Hvíthamar ridge and Funningur
June 20, 2021 6 min read
Funningur on northern Eysturoy has one of the most memorable locations of the villages in the Faroe Islands. It lies at the bottom of a valley, surrounded by mountains in all directions except to the east, where the village looks out over the fjord Funningsfjørður.
Three scenic roads connecting the villages of Eiði, Funningur, Gjógv and Elduvík intersect on the mountainside west of Funningur. The view of Funningur from the mountain road is great and tourists make a photo stop here on their way to Gjógv.
What many don’t know is that it’s easy to hike up to the ridge of the Hvíthamar mountain north of Funningur to get a terrific view of the fjord.
Unless you know about the spot beforehand, you will probably drive by and miss it. There are no signs alerting passersby that there is something to see here. At least it wasn’t the case when I visited in August 2019.
The spot has become popular recently, so maybe they have put something up by now. Anyway, it’s easy to find your way to the ridge even without signs or a marked trail.
The best way to approach Funningur is from the west, driving the beautiful Um Eiðisskarð road between Eiði and Funningur. From Eiði, the road climbs steadily upwards on its way east across the peninsula.
It reaches the highest point at the Eiðisskarð mountain pass, which is the best starting point for ascending the Slættaratindur summit (880m/2890ft), the highest peak in the Faroe Islands.
Shortly thereafter, you will get the first glimpse of Funningsfjørður. Following a few sharp turns of the road, the landscape opens up with the view of Funningur far below in a bowl-shaped valley. Slættaratindur, now behind you, is an imposing backdrop for the small village when seen from the other side of the fjord.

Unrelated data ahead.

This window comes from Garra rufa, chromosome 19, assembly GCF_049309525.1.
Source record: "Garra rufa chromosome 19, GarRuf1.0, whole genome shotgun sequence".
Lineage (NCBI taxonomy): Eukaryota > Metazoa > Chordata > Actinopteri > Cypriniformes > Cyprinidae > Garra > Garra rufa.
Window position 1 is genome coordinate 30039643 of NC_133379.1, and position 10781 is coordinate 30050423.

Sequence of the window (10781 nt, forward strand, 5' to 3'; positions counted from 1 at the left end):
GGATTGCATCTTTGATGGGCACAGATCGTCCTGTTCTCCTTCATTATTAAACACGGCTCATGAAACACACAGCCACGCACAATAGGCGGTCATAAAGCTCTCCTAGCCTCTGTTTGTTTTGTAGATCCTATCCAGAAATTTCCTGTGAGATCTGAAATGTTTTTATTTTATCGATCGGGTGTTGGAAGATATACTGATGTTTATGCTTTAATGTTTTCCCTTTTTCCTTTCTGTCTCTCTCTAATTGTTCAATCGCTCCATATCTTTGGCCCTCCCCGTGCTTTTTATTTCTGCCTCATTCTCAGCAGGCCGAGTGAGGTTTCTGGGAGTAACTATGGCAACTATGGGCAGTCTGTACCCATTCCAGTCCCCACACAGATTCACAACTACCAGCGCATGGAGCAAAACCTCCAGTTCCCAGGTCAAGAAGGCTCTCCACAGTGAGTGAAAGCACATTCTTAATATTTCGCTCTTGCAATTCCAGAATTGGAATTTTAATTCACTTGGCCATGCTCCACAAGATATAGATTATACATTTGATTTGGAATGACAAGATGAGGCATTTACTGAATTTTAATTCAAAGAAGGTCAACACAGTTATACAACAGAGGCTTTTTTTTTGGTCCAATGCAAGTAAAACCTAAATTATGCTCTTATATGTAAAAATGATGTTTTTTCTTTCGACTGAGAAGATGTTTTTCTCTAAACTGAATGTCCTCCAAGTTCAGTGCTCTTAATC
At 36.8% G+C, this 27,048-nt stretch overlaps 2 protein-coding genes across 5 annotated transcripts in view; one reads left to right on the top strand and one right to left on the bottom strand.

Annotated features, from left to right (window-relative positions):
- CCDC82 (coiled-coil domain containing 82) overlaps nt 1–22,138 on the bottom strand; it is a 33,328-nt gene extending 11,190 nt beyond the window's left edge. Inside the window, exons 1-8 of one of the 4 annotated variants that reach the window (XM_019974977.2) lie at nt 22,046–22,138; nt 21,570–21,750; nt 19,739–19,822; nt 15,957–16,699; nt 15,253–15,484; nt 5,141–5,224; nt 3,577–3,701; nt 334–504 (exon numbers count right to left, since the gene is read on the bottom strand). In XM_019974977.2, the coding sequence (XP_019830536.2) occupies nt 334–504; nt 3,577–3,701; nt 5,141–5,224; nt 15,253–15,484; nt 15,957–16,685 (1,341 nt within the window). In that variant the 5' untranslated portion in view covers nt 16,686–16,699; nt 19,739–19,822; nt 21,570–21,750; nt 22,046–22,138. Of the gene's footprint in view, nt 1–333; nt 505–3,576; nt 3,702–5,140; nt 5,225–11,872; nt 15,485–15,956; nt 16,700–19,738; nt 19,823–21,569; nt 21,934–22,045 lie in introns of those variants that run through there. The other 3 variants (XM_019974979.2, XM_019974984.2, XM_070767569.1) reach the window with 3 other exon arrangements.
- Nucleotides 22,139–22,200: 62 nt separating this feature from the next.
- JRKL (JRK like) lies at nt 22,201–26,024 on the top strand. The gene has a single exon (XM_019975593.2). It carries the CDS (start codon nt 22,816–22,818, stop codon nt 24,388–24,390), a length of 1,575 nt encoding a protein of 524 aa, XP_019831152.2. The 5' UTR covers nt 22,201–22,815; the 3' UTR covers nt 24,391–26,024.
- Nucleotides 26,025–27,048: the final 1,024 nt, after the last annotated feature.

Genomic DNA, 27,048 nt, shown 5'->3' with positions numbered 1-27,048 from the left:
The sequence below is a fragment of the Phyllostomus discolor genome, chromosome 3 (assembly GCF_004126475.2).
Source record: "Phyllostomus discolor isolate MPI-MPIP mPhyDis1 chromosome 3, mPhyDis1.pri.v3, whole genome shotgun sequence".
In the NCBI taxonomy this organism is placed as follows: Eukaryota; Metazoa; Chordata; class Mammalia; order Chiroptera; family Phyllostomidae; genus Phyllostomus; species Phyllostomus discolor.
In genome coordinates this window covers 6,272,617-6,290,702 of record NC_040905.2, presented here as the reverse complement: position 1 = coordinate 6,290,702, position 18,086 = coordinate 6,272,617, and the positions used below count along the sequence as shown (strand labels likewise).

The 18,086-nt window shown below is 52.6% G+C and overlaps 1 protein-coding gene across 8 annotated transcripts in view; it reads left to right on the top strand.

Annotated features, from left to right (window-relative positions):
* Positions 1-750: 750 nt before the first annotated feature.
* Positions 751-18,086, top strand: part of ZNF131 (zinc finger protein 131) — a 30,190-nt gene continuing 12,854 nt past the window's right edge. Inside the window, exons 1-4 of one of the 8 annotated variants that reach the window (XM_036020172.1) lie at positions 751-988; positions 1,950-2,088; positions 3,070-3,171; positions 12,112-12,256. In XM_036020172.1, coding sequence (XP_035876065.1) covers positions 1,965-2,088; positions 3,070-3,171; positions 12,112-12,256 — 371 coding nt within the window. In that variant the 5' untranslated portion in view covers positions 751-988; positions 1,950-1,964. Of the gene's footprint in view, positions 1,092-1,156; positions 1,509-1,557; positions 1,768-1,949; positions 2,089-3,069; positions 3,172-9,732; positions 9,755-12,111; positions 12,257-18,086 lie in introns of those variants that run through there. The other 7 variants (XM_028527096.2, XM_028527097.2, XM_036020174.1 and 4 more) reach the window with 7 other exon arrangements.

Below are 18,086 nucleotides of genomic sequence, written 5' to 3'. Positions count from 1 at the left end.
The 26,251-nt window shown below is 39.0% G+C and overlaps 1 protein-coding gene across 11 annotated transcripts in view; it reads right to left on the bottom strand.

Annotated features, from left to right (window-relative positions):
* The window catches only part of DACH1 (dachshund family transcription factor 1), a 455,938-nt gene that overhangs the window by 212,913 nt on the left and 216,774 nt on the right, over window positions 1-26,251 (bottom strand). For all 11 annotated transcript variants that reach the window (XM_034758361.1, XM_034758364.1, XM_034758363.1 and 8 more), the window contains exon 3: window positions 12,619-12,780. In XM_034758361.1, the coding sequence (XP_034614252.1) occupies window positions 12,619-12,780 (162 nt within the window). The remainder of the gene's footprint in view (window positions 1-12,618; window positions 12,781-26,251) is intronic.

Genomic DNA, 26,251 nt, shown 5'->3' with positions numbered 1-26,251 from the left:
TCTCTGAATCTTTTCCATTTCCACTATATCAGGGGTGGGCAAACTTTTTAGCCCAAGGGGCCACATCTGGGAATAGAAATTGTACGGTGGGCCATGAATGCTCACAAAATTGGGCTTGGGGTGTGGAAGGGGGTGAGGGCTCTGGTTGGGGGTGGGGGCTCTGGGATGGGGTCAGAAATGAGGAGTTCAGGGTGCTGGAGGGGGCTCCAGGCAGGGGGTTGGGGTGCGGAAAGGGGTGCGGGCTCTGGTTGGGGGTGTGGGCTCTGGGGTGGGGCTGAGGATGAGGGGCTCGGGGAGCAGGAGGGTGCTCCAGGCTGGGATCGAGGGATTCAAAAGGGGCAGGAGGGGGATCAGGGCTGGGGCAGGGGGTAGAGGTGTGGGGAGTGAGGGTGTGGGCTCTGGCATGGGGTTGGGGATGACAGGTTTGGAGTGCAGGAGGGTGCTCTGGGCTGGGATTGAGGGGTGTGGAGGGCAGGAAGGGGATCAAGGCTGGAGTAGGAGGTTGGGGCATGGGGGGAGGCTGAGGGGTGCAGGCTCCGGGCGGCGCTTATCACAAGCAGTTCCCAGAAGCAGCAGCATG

This is the view Funningur is known for, the narrow road winds back and forth in sharp turns until reaching the village. Going to the Hvíthamar mountain ridge, you shall not drive to Funningur, but continue north towards the village of Gjógv.
The parking at the start of the Hvíthamar hike is about 1.5km north of the intersection with the road leading down to Funningur. The northbound road, Gjáarleið, makes two sharp turns (the s-shape at the marker on the map below), and after 200m you drive over a cattle guard.
Here is a space at the side of the road where a few cars can park without obstructing the traffic. The parking coordinates are 62.2982, -6.9706.
From the parking, it’s a straight hike up the mountainside to reach the lower part of the Hvíthamar ridge. A cattle fence runs all the way from the parking up to the top. The walk along the left side of the fence takes about 15-20 minutes.
The view of the fjord is best from the top, but Funningur is not visible from the ridge. If you want to see the village from Hvíthamar, don’t walk up the mountain. Instead, turn right and climb over the fence using a ladder next to the parking.
There is a path in the south-eastern direction leading to the village viewpoint. It’s probably difficult to see the path unless it has been marked since I visited, but if you head in the direction towards the village, you should be fine. Here is a video showing the hike to the village viewpoint starting from the parking.
I didn’t go to the village viewpoint myself, but I think it’s possible to make a detour and go there on the way down from the ridge instead of walking back to the car the same way. The southern side of the mountain isn’t steep.
After the strengthening walk up to the top, it’s time to explore the Hvíthamar ridge. In clear weather, you have an amazing view of Funningsfjørður as it meanders south towards the center of Eysturoy.